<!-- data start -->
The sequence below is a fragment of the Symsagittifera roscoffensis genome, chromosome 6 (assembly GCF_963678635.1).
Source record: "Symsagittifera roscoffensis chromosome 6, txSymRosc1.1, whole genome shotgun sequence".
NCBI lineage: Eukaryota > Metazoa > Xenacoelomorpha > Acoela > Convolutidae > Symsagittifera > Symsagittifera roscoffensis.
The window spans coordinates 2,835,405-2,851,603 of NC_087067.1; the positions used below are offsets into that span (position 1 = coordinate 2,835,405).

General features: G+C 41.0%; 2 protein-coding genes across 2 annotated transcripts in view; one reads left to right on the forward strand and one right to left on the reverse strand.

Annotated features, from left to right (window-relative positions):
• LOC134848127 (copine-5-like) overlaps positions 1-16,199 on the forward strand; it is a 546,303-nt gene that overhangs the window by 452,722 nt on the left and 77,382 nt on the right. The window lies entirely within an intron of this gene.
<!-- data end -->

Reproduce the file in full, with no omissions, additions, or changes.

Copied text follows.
The sequence below is a fragment of the Symsagittifera roscoffensis genome, chromosome 6 (assembly GCF_963678635.1).
Source record: "Symsagittifera roscoffensis chromosome 6, txSymRosc1.1, whole genome shotgun sequence".
NCBI lineage: Eukaryota > Metazoa > Xenacoelomorpha > Acoela > Convolutidae > Symsagittifera > Symsagittifera roscoffensis.
The window spans coordinates 2,835,405-2,851,603 of NC_087067.1; the positions used below are offsets into that span (position 1 = coordinate 2,835,405).

General features: G+C 41.0%; 2 protein-coding genes across 2 annotated transcripts in view; one reads left to right on the forward strand and one right to left on the reverse strand.

Annotated features, from left to right (window-relative positions):
• LOC134848127 (copine-5-like) overlaps positions 1-16,199 on the forward strand; it is a 546,303-nt gene that overhangs the window by 452,722 nt on the left and 77,382 nt on the right. The window lies entirely within an intron of this gene.